Britain’s food industry is in the public eye more than ever. In the last decade, there has been a marked increase in the number of reported incidences of food poisoning, and the whole issue of food hygiene has been attracting increasing consumer concern and political scrutiny.

Highly publicised outbreaks have resulted in death and sickness from salmonella in eggs, listeria in soft cheeses, E-coli 157 in meat products, benzene in spring water and BSE in beef with the resulting fears and anxieties washing over to produce new worries over genetically modified foods.

The reasons for the increasing and dramatic rise in food poisoning notifications are numerous but include:

• Greater awareness by both the public and the medical profession.

• Greater publicity being given to the outbreaks.

• Greater consumption of cooked chilled foods.

• The use of microwave ovens rather than traditional cooking methods.

• People eat out and travel more.

• A change in taste for imported and more lightly-cooked food.

• Changes in animal husbandry and feeding techniques.

• Standards were low and not being rigorously enforced.

The Food Safety Act in the early 1990’s required the food industry to exercise “due diligence” in maintaining the requisite hygiene standards in the production of food products. It was here, for the first time that legislation specifically included the necessity to provide workwear and to have it maintained in a clean and hygienic condition.

Johnsons Apparelmaster, a leading UK supplier in workwear rental, wanted to see a strict hygiene-code in place and was of the opinion that a loosely worded Standard would be “worse than useless for the food handling industry.”

As a consequence the company invested heavily in food-garment processing technology and developed its own stringent hygiene code of practice for the laundering of garments for the food industry creating its Gold Standard.

The establishment of the UK Food Standards Agency (FSA) in April of this year and the implementation of increasingly stringent legislation from both the UK Government and the European Union in Brussels meant that Johnsons Apparelmaster was well prepared for the more stringent hygiene demands in garment laundering which the food industry now requires.

The FSA has the power to monitor the safety and quality of food with a mandate to take appropriate action to put right any problems.

The FSA promises to put the consumer first and will have the powers to take action and enforce food safety legislation to ensure that all companies involved in the food chain, from farm to fork, maintain the highest standards of food hygiene. Being an independent body, the FSA will also be free to publish any of its advice, information or investigations about the rules and practices affecting the safety and standard of food production, processing and distribution.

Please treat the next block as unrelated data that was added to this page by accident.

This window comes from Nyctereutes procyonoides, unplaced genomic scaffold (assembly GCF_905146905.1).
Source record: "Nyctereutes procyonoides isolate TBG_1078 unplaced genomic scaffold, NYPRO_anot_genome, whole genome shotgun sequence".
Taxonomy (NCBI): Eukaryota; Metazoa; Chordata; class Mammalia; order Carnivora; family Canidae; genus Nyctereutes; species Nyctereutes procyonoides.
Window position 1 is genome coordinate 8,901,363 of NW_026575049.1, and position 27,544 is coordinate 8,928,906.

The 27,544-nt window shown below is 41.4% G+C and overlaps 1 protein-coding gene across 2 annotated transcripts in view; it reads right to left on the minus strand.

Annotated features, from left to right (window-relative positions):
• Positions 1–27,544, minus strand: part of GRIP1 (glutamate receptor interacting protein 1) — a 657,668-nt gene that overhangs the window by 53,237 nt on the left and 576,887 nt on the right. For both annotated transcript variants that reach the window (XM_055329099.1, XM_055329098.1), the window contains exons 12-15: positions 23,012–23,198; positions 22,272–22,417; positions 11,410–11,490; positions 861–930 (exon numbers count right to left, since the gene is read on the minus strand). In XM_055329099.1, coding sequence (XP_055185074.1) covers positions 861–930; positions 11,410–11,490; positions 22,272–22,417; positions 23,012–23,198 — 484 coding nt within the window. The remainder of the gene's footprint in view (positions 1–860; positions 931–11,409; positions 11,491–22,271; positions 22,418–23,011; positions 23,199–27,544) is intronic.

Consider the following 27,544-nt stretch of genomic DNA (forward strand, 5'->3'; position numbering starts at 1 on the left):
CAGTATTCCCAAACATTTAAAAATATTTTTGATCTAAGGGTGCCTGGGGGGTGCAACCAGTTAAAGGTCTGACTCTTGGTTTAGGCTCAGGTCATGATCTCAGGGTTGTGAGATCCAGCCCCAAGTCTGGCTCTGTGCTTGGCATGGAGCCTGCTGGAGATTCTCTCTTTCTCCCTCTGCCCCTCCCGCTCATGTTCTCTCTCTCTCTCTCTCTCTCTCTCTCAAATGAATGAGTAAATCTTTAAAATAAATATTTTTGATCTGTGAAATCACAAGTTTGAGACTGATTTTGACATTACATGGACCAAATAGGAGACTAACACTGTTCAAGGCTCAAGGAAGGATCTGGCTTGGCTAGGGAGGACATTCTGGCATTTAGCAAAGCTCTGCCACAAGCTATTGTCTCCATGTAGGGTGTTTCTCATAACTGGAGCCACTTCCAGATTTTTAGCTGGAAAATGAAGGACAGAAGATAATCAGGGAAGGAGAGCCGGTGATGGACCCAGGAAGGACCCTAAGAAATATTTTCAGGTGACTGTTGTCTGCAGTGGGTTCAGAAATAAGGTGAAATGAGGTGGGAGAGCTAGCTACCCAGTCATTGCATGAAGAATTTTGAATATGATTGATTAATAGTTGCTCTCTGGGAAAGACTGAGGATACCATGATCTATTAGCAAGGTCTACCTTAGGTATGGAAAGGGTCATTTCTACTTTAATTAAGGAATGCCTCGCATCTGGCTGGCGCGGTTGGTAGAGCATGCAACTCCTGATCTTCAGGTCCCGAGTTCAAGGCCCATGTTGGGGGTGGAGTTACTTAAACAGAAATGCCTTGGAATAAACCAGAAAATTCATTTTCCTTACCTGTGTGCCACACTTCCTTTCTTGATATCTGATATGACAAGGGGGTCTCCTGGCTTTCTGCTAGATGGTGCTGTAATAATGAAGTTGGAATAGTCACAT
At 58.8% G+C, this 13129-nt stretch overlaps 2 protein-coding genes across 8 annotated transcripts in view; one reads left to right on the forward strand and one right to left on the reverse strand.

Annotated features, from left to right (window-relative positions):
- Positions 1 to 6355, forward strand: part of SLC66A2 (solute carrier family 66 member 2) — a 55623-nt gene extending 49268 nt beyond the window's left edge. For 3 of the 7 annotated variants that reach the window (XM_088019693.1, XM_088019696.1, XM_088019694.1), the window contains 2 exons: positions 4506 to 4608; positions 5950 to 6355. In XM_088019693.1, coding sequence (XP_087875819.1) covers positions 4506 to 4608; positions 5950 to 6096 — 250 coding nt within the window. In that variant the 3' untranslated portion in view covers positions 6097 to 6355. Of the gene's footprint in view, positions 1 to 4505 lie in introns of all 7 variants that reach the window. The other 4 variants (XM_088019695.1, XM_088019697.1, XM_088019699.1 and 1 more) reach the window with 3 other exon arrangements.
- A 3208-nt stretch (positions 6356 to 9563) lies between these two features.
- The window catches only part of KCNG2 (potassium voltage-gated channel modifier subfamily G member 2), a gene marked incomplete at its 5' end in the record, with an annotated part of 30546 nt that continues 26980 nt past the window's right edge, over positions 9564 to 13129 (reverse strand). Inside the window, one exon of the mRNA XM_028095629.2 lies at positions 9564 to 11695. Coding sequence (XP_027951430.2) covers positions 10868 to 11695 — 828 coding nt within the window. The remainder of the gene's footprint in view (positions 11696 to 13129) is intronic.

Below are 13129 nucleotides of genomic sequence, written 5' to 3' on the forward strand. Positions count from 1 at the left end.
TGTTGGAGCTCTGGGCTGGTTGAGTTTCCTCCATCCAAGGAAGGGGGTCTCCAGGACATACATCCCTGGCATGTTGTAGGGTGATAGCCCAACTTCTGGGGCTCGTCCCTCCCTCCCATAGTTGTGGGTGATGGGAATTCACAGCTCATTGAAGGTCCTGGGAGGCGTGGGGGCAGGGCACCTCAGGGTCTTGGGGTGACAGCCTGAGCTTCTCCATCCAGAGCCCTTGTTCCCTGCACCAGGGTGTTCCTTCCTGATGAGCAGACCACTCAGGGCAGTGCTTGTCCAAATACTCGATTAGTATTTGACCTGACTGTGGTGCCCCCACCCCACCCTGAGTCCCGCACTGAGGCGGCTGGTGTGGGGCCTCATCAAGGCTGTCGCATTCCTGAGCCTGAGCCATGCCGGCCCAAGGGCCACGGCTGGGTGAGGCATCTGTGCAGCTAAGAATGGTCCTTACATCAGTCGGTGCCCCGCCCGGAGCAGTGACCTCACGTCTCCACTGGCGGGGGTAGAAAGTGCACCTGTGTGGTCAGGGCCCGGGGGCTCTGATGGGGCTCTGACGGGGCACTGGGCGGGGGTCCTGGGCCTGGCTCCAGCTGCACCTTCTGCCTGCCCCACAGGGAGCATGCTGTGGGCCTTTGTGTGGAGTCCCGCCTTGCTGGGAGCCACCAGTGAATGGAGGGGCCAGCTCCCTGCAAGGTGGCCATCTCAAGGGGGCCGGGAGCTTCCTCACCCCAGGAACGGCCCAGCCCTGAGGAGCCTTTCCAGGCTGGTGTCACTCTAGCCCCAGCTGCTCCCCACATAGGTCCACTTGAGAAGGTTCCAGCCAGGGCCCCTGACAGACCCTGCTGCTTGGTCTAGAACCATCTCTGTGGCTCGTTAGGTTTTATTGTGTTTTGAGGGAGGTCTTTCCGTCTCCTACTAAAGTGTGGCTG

Radical shake up

In July of this year the EU Commission’s new legislative proposals, described as “the most radical shake up for 25 years of the Community’s food safety hygiene rules” were announced, the intention being to make a single, transparent hygiene policy applicable to all food and all food operators, across the member states.

Food industry workwear is obviously an integral part of this equation and more food manufacturers are recognising this. Today’s textile renters will have to adopt a continuous policy of research and development in food garment processing if they are to meet the changing demands of the food industry. Food garment laundering companies which fail to invest, will not only get challenged by government legislation, they will go out of business.

Martin Gregson, technical director for Johnsons Apparelmaster, says:

“Long before the onset of the government’s Food Standards Agency and the proposed legislation from the EU, we identified the need to establish a code-of-practice for hygiene in the laundering of food-grade garments. We have introduced our own hygiene code-of-practice, the Gold Standard, which is unique in the textile-rental industry.

“The standard has been designed specifically for the food industry and arrived at through continuous development and consultation with our customers. They are the ones who are now benefiting from our investment in food garment processing technology.”

Educate staff

Johnsons Apparelmaster is seeing an increasing number of customers starting to educate their staff on the importance of using a bought-in laundry service, as opposed to ‘home laundering. The potential risks of ‘cross contamination’ are becoming understood.